Push to expand wastewater use in the Middle East

16 March 2011

With desalination costs rising across the Middle East, many governments are looking to the example of Kuwait, which is seeking to use treated wastewater beyond agricultural irrigation


Kuwait’s 375,000 cubic metre a day Sulaibiya plant is expected to meet 26 per cent of the country’s overall water demand

Source: MEED

The need to reduce reliance on expensive desalination is pushing the region to improve the quality of its wastewater. At present, the technical solutions employed to treat wastewater in the Mena region vary from simple septic tanks and waste stabilisation ponds to complex multi-stage biological membrane processes. As a result, the quality of effluent is similarly variable.

MBR reactors produce high quality effluent on a small footprint but cost more to implement than other methods

In technical terms it is possible to take sewage and treat it so thoroughly that it can be directly consumed. All pathogens, organic loading and heavy metals are removed. A good example of high quality effluent is Kuwait’s 375,000 cubic metre a day Sulaibiya plant, which uses reverse osmosis – more commonly found in desalination plants, and ultra filtration to produce an effluent that is good enough to drink.

Philosophically this is a step too far for water consumers. It is accepted that sewage can be re-used, but at this stage it is the industrial and agricultural sectors that are really embracing it. In Kuwait, for example, Sulaibiya effluent is used for aquifer recharge, irrigation and industrial applications and is expected to meet 26 per cent of the country’s overall water demand.

Improving standards

Getting sewage to a point that it can replace desalinated water, for example in a district cooling plant, requires a much higher standard of effluent than other applications, such as drip irrigation of crops. Water authorities are therefore considering and implementing a range of options for improving standards.

The primary sedimentation phase and the secondary biological treatment phase common to most major works can be followed with additional tertiary treatment processes and/or disinfection. Alternatively, whole new treatment packages such as mechanical biological reactors (MBR) can be employed, replacing the entire system. “There is not one single standard being used throughout the region. However most new plants are treating wastewater to a tertiary standard,” explains Dr Martin Currie, leader of consultant Atkins Middle East Water Group.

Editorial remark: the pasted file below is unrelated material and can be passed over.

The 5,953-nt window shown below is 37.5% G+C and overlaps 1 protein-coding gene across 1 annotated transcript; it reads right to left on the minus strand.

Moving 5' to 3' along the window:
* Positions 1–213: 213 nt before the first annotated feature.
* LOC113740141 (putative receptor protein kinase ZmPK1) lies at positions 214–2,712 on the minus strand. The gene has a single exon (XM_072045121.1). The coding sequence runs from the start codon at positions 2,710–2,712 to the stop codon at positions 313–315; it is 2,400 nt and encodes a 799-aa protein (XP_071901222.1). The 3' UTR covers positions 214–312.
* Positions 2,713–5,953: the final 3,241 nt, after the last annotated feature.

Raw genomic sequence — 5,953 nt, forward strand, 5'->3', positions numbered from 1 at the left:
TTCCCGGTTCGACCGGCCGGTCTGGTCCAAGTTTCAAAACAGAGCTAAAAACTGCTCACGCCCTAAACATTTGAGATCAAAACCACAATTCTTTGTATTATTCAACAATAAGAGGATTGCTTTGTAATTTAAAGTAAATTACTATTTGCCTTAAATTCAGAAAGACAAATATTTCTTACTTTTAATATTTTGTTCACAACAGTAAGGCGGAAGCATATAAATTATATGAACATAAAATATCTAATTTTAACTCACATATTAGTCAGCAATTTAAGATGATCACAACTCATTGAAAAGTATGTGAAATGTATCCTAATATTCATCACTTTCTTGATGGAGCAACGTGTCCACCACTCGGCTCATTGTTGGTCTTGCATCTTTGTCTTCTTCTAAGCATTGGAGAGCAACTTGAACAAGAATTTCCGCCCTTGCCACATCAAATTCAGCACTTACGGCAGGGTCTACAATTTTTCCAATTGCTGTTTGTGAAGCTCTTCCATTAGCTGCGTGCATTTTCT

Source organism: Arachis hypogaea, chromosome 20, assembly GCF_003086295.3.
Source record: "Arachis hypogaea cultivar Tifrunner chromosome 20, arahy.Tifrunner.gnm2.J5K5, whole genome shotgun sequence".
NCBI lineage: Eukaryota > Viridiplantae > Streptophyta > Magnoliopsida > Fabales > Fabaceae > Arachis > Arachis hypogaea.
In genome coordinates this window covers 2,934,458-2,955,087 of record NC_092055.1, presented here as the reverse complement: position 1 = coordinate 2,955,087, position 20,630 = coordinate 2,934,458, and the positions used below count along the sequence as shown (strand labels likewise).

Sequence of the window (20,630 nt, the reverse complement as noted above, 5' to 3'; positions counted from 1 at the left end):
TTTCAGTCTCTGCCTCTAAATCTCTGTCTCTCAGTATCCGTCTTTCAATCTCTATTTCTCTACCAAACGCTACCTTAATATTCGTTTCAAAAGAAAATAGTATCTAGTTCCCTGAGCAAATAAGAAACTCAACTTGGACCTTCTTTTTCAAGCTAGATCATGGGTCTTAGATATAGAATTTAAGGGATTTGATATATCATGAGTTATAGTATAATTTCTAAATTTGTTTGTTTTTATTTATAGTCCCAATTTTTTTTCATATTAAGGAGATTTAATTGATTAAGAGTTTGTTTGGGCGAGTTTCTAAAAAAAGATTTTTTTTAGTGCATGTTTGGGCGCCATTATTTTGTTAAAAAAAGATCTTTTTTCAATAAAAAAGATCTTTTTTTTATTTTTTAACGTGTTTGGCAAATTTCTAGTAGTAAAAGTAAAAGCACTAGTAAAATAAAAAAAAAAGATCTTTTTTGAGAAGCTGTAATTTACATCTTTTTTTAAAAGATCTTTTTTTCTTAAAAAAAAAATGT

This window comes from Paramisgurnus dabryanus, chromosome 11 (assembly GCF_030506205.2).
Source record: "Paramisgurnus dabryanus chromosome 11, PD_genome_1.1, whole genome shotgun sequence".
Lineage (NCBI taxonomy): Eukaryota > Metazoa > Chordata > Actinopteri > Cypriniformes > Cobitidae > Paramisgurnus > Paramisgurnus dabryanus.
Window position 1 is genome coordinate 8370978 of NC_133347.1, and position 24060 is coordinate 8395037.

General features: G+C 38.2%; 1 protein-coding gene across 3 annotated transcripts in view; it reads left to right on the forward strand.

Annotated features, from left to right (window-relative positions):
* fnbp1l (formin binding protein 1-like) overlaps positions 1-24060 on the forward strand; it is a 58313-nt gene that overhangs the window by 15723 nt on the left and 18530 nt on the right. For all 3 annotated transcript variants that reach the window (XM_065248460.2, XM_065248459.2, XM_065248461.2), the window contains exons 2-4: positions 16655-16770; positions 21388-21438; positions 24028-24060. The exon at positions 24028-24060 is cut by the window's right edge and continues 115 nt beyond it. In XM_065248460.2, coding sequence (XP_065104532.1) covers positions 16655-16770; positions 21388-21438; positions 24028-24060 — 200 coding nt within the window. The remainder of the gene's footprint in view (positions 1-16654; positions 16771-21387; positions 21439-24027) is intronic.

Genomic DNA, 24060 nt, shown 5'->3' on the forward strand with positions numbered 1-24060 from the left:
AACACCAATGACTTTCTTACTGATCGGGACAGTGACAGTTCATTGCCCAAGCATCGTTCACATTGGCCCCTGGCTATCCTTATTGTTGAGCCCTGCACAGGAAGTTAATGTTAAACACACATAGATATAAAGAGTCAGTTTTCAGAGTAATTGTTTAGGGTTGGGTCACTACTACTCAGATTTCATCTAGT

MBR reactors produce a high quality effluent on a small footprint but cost more to implement than other methods. “MBR is small and compact and produces high quality effluent, but it uses lots of energy. At the other end there are lagoons and wetlands which use lots of space,” explains Currie.

Energy use is a key factor for governments in choosing their treatment options and small scale, localised natural methods are also gaining momentum. German consultant Waagner Biro Gulf is promoting a natural form of wastewater treatment using reed beds and has 15 projects under way in the region. “There are wonderful possibilities for biological treatment in this hot climate,” says Peter Neuschaefer, the firm’s director of water energy and environment for the Middle East.

Modern developments

The approach promoted by Waagner Biro Gulf involves the use of natural reed beds to remove the biochemical oxygen demand from the sewage. Reed beds have been used in wastewater treatment for centuries but Neuschaefer is adapting it to modern applications and developments. In particular he says that a plant called Typha is well suited to removing heavy metals. “Working with the Unesco office in Qatar we found out that Typha have the best performance to eliminate the rest of the heavy metals after pre-treatment through reeds in the first stage,” says Neuschaefer.

“We found that the drying phases on the reed bed surface gives the same effect as the sludge dewatering process.” A key advantage of this approach is that there is no methane produced and no smell. This method has won the company a Green Innovation Award in Qatar for its application of the system on the Al-Khor housing project.

This effluent is also proving useful in other applications. By washing the treated water over photovoltaic (PV) panels the units are being cooled and cleaned by the water, increasing their efficiency. “The solar PV modules get cooled and washed with the cool effluent from reed beds. Our results are unbelievable, increasing the power up to 65 per cent,” says Neuschaefer. “What is more, this water can then be used for irrigation – making it doubly useful.”

Producing treated sewage effluent (TSE) using low energy intensive methods and then applying this to renewable energy is certainly likely to prove popular for clients looking carefully at their carbon footprint, particularly in a climate where demand for TSE is rising.

A typical treatment hierarchy

Screening – pre-treatment where grit is removed

De-greasing – removal of fats using skimmers

Primary treatment – sedimentation and removal of solids

Secondary treatment – removal of biological content

Tertiary treatment – further removal of nutrients, nitrates, phosphates and heavy metals

Disinfection – final removal of micro-organisms

Source: MEED

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